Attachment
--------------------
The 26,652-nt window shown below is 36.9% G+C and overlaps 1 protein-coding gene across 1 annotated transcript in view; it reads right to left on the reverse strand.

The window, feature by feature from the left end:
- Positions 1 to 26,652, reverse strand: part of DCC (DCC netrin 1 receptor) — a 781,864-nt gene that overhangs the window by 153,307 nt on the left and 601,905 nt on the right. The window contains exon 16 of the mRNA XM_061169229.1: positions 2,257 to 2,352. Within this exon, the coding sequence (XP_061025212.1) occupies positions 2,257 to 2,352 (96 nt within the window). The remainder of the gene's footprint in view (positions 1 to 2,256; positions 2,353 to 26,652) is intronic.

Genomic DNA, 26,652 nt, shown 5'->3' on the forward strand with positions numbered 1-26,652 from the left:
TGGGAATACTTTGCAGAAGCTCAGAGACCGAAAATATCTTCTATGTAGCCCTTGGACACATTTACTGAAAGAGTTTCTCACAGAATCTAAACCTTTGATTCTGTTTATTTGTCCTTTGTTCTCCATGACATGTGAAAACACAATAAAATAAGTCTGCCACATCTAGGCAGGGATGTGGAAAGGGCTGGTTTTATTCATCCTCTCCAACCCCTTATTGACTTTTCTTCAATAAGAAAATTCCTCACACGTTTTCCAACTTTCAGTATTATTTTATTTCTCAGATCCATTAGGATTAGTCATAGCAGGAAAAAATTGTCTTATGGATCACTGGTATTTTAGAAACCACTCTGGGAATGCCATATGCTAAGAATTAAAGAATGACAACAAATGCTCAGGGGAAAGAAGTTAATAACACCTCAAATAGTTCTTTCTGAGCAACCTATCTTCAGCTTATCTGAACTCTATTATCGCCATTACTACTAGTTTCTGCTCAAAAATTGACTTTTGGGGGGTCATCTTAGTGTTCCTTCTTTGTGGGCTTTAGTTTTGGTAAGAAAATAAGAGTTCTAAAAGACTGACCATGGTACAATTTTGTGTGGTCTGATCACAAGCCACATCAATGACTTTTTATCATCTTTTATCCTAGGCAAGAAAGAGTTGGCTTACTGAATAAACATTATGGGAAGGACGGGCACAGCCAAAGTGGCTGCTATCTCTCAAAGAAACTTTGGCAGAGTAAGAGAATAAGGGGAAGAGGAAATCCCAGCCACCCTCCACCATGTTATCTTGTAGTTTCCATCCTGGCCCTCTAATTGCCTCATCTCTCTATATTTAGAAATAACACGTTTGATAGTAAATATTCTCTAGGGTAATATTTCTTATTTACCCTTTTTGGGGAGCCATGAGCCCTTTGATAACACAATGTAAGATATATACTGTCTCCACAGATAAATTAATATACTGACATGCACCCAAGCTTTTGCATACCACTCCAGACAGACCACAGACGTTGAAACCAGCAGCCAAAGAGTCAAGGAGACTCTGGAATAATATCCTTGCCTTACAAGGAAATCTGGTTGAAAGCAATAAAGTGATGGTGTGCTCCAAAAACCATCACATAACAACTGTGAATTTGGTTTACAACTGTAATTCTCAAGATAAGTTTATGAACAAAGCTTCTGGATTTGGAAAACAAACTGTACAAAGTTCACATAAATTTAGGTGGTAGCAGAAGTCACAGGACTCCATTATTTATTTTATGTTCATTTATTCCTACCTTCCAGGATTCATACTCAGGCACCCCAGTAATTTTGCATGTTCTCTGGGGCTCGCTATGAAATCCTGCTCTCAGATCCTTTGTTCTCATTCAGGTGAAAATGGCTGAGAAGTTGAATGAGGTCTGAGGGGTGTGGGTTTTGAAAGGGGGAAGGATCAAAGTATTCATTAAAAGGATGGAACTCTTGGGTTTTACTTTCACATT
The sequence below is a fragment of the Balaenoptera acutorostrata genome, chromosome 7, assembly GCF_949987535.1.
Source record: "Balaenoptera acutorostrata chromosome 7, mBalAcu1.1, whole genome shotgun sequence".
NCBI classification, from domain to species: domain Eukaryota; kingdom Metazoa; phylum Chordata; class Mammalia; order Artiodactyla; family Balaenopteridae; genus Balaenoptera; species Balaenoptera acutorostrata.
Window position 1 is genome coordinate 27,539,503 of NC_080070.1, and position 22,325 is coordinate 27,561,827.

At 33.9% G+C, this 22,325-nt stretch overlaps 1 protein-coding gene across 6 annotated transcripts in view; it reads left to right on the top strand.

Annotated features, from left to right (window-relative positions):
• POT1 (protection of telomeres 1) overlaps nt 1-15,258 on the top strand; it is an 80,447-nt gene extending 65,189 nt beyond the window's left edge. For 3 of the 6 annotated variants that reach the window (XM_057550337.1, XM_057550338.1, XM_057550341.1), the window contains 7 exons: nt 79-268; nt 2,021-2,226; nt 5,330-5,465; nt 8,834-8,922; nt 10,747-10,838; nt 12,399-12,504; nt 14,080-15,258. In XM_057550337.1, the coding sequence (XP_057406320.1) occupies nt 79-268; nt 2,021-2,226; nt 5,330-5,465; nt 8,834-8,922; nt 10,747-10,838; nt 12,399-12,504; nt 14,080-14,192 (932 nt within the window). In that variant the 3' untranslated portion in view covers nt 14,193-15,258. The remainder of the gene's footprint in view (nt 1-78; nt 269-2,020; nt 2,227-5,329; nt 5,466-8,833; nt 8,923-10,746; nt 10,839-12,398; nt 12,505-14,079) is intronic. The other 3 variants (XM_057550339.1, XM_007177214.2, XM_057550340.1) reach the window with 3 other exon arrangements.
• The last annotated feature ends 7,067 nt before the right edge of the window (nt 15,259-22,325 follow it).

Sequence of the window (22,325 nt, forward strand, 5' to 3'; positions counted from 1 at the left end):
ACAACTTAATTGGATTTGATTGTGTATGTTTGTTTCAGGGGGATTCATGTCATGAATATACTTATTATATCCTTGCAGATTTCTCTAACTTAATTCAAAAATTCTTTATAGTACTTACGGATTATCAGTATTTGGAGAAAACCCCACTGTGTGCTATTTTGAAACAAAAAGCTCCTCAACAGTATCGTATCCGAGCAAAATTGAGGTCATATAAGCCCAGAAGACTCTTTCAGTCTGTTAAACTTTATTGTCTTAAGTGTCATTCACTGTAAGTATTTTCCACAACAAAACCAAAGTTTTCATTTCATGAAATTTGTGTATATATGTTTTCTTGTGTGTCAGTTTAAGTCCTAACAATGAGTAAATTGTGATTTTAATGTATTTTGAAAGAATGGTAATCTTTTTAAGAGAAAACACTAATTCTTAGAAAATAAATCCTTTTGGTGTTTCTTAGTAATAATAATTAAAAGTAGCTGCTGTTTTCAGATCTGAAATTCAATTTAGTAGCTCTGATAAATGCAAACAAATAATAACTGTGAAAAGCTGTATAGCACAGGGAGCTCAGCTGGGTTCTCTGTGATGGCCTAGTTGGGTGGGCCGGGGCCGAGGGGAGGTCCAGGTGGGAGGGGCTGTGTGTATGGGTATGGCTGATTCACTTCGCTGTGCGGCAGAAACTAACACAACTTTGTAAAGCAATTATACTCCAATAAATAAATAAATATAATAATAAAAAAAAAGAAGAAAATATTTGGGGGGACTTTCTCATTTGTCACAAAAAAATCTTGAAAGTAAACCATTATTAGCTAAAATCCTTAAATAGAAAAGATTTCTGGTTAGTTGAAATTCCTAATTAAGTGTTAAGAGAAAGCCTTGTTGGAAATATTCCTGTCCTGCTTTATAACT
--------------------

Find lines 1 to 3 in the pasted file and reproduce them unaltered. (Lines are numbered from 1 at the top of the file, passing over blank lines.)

The 26,652-nt window shown below is 36.9% G+C and overlaps 1 protein-coding gene across 1 annotated transcript in view; it reads right to left on the reverse strand.

The window, feature by feature from the left end:
- Positions 1 to 26,652, reverse strand: part of DCC (DCC netrin 1 receptor) — a 781,864-nt gene that overhangs the window by 153,307 nt on the left and 601,905 nt on the right. The window contains exon 16 of the mRNA XM_061169229.1: positions 2,257 to 2,352. Within this exon, the coding sequence (XP_061025212.1) occupies positions 2,257 to 2,352 (96 nt within the window). The remainder of the gene's footprint in view (positions 1 to 2,256; positions 2,353 to 26,652) is intronic.